The iBooks store looks neat — plenty of colors, vivid book covers. Mr. Jobs is showing “True Compass” by Edward Kennedy, a book that was not available in the Kindle store for weeks after its release.

    Changing pages, zooming to the table of contents, color, video, is very easy, Mr. Jobs says.

    Needless to say, Apple and Amazon are on a collision course. Media (books, music, video) constitute half of Amazon’s revenues, and it won’t go down without a fight.

    Apple uses the ePub format, the most popular open book format in the world. It’s unclear what digital rights management it is using and whether these books will be transferable to other devices that support ePub, like the e-readers from Barnes & Noble and Sony.

    A Few Observations from David Carr

    Update | 1:58 p.m. From my colleague David Carr:

    You get the feeling that the iPad is creating and killing categories at the same time. It is a remarkably ambitious project in terms of all the things — photos, games, video and e-mail — that it is trying to grab market share in.

    One of the weird things about the presentation is how it is really all about the software. The gadget itself is transparent, a window into software. There is really only a single mechanical button on the device, the “on” button. The rest is all fingers interacting directly with software.

    The scaling of the landscape has significant implications. Seems like it is living up to the hype, or at least coming close.

    “Isn’t this awesome?” Mr. Jobs says. It is, but everything looks good on stage. Nothing ages faster than the future when you get it in your hands.

    David F. Gallagher/The New York Times A demo of the tablet version of the Brushes app.

    Brushes App for Artists

    Update | 1:57 p.m. 
    Brushes allows people to tinker with photos and illustrations, zoom in to images, change colors, add to images and make their own.

    “Imagine an artist with a canvas this large,” says Mr. Forstall, retaking the stage and introducing the video game giant Electronic Arts.

    The New York Times on the iPad

    David F. Gallagher/The New York Times

    Update | 1:50 p.m. Next up: us, The New York Times. We’ll try not to be too self referential here.

    Our colleague Martin Nisenholtz is taking the stage now. Three weeks ago, The Times came to Cupertino, Calif., to develop an application for the iPad, Mr. Nisenholtz says. “We want to create the best of print and best of digital, all rolled up into one,” he says.

    “We think we captured the essence of reading a newspaper,” says Jennifer Brook, another Times colleague.

    The app allows people to save articles to the device, resize text and change the number of columns, skim photos and play video. It appears to look quite a bit like the Times Reader application. “It’s everything you love about the paper, everything you love about the Web and everything you expect from The Times,” Ms. Brook says.

    David F. Gallagher/The New York Times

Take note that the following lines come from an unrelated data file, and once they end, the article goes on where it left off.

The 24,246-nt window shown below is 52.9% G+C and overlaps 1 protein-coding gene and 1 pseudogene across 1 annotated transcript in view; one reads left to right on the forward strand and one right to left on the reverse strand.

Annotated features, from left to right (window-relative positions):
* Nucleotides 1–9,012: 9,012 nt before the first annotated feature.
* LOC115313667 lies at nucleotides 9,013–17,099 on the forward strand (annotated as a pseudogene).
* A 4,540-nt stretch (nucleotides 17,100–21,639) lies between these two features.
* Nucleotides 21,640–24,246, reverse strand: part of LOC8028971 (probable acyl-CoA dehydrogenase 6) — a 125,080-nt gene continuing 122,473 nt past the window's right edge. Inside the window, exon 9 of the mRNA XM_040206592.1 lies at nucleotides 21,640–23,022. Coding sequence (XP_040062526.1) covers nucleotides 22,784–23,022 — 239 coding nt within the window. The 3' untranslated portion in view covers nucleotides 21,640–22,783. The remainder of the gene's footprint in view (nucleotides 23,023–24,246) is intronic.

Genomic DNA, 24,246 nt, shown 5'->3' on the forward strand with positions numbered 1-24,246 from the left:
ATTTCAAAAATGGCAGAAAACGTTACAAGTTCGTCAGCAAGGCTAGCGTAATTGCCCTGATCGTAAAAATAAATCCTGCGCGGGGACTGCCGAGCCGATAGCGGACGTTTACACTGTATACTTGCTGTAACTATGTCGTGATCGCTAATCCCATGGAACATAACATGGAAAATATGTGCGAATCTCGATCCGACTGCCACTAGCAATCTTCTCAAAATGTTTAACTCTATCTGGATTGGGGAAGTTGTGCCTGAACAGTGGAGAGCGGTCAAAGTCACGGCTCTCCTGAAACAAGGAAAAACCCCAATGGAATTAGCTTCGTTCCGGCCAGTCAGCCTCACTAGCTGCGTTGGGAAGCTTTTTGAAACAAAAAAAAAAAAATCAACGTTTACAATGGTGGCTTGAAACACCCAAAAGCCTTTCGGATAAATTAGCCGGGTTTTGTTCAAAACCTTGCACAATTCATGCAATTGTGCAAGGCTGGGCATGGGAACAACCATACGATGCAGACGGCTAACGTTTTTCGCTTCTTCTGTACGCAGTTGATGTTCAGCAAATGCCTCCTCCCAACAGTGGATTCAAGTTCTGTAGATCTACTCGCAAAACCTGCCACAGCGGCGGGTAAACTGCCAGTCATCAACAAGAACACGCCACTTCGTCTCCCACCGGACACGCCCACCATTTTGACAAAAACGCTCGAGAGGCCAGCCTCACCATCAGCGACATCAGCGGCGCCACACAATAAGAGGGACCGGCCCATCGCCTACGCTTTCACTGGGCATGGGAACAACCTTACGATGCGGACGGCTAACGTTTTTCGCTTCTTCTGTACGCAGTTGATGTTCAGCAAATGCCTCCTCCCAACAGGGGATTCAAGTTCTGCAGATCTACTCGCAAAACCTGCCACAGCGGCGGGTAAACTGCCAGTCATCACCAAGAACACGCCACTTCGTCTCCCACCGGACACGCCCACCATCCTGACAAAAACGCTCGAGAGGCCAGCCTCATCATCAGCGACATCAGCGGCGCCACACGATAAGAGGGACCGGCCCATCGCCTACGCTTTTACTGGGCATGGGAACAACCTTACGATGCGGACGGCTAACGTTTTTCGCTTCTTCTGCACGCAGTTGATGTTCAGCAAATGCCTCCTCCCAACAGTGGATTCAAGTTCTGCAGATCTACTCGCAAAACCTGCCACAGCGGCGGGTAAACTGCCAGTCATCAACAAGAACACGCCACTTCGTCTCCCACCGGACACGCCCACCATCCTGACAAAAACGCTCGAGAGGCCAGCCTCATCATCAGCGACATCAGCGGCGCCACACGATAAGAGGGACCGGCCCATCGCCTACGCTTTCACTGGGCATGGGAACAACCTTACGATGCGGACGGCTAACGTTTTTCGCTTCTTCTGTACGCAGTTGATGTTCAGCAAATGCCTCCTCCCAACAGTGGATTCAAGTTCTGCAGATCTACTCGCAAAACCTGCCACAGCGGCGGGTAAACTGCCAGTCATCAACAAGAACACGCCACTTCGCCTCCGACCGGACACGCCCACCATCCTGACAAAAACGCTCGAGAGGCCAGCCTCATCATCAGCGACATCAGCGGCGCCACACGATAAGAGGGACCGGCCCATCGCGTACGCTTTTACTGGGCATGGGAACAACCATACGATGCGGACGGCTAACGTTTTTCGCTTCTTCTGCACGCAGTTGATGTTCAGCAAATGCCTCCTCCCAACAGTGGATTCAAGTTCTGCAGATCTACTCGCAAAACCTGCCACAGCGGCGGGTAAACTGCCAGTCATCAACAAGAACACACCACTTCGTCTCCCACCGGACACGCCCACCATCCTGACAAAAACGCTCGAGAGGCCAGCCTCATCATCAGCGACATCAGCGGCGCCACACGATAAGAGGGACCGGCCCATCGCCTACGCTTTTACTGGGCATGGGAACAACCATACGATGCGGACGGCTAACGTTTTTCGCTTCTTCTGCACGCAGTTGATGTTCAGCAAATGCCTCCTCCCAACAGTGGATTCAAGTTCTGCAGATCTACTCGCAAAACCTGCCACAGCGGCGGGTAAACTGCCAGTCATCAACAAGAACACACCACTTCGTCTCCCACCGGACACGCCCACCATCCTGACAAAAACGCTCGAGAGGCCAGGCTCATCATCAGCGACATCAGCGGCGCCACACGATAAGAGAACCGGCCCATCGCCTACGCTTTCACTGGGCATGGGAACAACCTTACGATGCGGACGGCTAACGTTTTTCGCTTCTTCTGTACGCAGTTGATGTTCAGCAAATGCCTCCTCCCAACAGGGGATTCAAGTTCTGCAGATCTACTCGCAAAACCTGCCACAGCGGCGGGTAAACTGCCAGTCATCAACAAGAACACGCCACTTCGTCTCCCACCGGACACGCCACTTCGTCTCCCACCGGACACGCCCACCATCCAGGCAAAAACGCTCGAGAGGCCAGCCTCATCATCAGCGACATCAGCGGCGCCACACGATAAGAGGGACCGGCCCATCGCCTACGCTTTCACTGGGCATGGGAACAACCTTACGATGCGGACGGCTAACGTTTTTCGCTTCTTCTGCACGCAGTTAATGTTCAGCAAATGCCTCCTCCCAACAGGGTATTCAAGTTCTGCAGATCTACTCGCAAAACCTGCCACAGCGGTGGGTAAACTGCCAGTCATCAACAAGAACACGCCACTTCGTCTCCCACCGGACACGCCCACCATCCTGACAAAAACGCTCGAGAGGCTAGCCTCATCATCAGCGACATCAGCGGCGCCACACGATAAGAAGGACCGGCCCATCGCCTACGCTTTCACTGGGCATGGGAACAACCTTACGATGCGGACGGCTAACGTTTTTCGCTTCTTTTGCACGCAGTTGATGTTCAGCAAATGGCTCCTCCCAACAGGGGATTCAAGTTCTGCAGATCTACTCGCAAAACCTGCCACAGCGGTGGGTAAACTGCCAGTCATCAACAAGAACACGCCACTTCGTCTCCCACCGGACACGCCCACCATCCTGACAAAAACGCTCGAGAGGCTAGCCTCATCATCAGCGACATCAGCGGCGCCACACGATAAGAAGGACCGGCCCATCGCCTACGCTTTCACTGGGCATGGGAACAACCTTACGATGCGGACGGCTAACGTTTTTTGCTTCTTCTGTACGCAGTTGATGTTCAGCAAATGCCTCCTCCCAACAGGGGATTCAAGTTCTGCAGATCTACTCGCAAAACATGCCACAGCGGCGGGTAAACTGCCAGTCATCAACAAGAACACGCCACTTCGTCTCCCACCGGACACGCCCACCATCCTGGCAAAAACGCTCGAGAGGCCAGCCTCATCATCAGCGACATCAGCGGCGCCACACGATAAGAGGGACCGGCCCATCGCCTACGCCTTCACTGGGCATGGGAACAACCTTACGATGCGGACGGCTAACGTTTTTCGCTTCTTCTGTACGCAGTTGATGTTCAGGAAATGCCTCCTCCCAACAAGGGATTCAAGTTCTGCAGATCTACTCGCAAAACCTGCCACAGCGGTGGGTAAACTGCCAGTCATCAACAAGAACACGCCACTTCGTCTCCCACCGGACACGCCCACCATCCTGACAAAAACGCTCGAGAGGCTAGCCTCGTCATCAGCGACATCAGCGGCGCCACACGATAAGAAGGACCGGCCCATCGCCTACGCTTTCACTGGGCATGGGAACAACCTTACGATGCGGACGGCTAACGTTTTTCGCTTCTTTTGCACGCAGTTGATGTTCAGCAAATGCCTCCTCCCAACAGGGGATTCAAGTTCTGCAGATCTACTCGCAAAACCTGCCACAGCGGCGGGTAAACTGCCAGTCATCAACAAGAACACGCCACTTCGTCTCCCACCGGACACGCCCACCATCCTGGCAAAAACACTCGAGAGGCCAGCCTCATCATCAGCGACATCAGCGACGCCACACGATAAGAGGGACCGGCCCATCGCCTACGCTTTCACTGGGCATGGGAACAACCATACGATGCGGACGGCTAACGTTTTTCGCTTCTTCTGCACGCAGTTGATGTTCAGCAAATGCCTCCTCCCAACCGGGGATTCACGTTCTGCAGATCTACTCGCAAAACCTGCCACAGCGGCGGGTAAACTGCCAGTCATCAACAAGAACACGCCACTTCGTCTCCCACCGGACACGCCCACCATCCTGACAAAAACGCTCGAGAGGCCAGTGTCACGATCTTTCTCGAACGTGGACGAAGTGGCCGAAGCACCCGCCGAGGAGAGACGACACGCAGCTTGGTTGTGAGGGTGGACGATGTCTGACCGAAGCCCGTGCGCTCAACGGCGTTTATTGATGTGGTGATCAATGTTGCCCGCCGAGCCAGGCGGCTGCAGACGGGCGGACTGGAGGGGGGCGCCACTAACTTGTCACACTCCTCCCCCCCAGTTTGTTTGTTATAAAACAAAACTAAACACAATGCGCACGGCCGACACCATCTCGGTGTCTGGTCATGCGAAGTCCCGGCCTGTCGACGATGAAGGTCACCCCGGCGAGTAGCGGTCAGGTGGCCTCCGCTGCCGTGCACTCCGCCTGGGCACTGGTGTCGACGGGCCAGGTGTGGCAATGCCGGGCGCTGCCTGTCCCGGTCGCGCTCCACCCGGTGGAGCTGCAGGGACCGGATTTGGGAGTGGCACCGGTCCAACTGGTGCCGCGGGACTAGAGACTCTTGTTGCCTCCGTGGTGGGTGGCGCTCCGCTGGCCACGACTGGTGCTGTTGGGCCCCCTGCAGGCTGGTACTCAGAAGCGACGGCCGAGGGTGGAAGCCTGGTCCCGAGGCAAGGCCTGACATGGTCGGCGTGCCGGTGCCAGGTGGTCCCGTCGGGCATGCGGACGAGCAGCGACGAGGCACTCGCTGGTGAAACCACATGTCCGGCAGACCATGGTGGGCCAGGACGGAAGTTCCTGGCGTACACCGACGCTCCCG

Third-Party Apps

    Update | 1:41 p.m. To talk about third-party software, Mr. Jobs introduces Scott Forstall, senior vice president. The iPad will run “virtually every one” of the apps for the iPhone “virtually unmodified,” he says.

    The iPhone apps can run in a black box in the middle of the screen or, by doubling the pixels — and I presume losing some resolution — fill the screen.

    Games are “incredibly smooth,” Mr. Forstall says, demonstrating that Mr. Jobs’ capacity for hyperbole is one of Apple’s cultural traits.

    He also says developers can modify their apps to take advantage of the large touch-screen display, just as Apple did with its calendar, iTunes, e-mail and YouTube apps. The iPhone SDK, a set of programming tools for developers, will be enhanced to support development of the iPad, and the new SDK will be released today.

    “We think it’s going to be a whole other gold rush for developers as they build apps for the iPad,” Mr. Forstall says.

    Mark Hickey from Gameloft, a game developer, is now demonstrating Nova, the company’s shoot-’em-up, on the iPad.

    10-Hour Battery Life

    Update | 1:38 p.m. “We been able to achieve 10 hours of battery life,” Mr. Jobs says. “I can take a flight from San Francisco to Tokyo and watch video the whole way.”

    He says the iPad also has more than a month of standby battery capacity. You can leave it alone, and find it still with some charge when you come back in a few weeks.

    My colleague Mr. Carr notes that there’s a long history of power hyperbole in all categories of gadgets.

    Kimberly White/Reuters

    The Specifications

    Update | 1:33 p.m. 
    And now we’re going to dive into the specifications. Half an inch thin. Weighs 1.5 pounds. 9.7-inch IPS display — super-high quality, great angle of views, Mr. Jobs says.

    Full capacitive multitouch screen, same as the iPhone — “super responsive, super precise,” he says.

    The iPad is powered by Apple’s own custom silicon, he says — a 1 GHz A4 chip, 16 GB of memory, 32 or 64 Gigabytes of storage.

    There’s Wi-Fi, 802.11n, and the latest Bluetooth. (Apparently no 3G wireless, notes my colleague John Markoff.) Accelerometer, compass, speaker, microphone.

    Video on the iPad

    Jim Wilson/The New York TimesVideo on the Apple iPad.

    Update | 1:29 p.m. Mr. Jobs is demonstrating the movie “Star Trek” on the tablet.

    I wonder, will people really want to hold this device, other than on an airplane, while they watch TV and movies? However, the tablet might be the perfect breakfast table companion. You can control it with one hand and don’t have to fiddle with a keyboard.

    “Watching is nothing like getting one in your hands,” Mr. Jobs said.